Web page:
AWS looks to tap APAC demand for edge access with Local Zones

Amazon Web Services outlines a two-year plan to set up 10 Local Zones in Asia-Pacific, where it sees growing demand for edge cloud capabilities that support ultra-low latency and distributed service delivery.
Written by Eileen Yu, Senior Contributing Editor

Amazon Web Services (AWS) has unveiled plans to set up 10 Local Zones in Asia-Pacific, as part of a global rollout that will add another 22 locations to the fold. The move to push cloud capabilities to the edge is in line with growing enterprise demand for ultra-low latency and distributed service delivery. 

Organisations were digitalising rapidly and building applications that required huge amounts of data to be processed, and quickly, as these moved across networks. It was driving the need for distributed computing models to improve performance and efficiencies, said Olivier Klein, AWS' Asia-Pacific Japan chief technologist.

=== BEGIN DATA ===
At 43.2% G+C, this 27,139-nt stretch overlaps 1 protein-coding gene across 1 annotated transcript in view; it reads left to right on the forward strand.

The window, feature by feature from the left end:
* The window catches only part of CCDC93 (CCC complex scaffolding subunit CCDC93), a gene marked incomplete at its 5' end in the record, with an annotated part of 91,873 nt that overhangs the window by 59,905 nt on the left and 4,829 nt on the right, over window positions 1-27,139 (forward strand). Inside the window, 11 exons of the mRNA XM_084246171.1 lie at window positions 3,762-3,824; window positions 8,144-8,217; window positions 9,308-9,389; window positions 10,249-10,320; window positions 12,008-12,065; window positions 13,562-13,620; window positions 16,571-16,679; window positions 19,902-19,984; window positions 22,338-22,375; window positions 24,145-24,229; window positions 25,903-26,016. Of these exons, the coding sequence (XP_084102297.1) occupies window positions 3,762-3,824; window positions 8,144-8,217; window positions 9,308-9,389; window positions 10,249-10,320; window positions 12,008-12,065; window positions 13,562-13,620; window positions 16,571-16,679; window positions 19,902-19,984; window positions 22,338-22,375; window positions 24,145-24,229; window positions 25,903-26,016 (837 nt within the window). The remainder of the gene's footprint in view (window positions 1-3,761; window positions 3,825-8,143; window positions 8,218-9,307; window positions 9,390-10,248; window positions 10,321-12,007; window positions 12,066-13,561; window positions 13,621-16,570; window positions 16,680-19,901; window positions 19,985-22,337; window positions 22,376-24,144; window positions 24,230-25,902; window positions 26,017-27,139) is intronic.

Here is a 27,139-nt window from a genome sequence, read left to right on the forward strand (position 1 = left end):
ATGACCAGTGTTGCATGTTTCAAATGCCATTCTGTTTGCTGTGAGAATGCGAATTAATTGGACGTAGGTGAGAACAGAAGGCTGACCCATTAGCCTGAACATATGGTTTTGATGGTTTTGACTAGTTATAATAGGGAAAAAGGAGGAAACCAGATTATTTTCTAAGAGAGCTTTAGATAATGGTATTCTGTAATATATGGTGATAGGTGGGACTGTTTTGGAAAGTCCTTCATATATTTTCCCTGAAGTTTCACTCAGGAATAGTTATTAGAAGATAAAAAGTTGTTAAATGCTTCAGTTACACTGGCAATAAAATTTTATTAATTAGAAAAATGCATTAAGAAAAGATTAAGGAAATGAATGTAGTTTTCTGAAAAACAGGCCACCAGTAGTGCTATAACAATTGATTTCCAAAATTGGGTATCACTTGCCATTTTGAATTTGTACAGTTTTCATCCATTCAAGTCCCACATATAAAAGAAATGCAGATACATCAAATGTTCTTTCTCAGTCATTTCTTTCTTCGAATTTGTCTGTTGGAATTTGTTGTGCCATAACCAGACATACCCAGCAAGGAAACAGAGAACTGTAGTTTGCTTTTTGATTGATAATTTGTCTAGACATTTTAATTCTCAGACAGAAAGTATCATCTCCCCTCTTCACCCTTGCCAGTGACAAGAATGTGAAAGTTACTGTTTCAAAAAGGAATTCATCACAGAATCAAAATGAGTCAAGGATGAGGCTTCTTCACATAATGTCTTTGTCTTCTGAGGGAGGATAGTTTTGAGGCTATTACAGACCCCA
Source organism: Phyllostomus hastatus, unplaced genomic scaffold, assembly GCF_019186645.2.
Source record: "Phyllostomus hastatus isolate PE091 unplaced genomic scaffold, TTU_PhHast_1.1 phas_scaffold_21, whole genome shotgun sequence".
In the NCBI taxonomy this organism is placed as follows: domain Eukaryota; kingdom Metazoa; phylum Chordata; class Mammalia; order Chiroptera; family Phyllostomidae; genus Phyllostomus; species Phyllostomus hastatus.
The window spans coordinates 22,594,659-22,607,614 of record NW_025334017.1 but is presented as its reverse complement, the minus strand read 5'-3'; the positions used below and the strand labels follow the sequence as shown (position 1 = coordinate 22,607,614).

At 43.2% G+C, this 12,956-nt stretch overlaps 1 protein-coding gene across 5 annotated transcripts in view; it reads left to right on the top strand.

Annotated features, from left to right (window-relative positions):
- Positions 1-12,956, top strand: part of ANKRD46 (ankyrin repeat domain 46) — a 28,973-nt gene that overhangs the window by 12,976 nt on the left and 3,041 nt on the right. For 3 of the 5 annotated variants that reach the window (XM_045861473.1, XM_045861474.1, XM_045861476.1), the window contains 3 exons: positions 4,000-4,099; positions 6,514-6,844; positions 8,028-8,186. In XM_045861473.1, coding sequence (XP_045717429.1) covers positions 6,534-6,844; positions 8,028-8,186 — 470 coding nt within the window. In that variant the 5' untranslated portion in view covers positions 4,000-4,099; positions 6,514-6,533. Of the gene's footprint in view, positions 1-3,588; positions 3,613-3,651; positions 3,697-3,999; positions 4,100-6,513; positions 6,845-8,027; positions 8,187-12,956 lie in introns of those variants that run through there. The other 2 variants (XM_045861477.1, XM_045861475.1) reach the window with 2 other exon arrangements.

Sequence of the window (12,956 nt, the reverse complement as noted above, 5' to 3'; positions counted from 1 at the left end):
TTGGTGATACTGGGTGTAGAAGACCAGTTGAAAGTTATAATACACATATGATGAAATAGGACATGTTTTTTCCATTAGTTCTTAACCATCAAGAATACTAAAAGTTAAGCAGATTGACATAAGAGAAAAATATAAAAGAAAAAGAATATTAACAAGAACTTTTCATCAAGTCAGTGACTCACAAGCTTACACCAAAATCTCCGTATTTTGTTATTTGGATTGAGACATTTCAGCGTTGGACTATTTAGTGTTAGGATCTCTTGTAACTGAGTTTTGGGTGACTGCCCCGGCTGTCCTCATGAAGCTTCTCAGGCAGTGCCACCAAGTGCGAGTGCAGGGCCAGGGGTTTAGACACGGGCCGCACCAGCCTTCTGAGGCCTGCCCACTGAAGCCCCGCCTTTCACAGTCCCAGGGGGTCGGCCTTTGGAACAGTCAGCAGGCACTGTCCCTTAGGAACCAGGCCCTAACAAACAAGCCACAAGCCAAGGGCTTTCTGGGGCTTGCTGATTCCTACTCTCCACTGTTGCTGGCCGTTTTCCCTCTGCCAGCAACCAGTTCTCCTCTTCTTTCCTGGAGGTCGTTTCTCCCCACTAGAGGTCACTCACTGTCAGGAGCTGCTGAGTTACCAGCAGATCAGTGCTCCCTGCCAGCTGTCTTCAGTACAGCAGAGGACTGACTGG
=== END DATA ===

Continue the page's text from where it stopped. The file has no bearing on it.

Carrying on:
The US cloud vendor on Thursday announced plans to launch 32 Local Zones over the next two years, which would include 10 in six Asia-Pacific markets. These comprised Auckland, Manila, Bangkok, Hanoi,  Brisbane and Perth in Australia, and four Indian cities including Chennai and Bengaluru.

Increased digital adoption was pushing business demand for cloud technologies to move closer to end-users, Klein said during a video conference Thursday with regional media. The Local Zones would ensure support for applications that needed single-digit millisecond latency and were accessed by users across multiple geographies, such as real-time multiplayer games and live-streaming content services.

Edge capabilities also addressed demands for flexible and scalable cloud services, he said. He noted that such requirements were essential in current remote and hybrid work environments where virtual workstations were now the norm.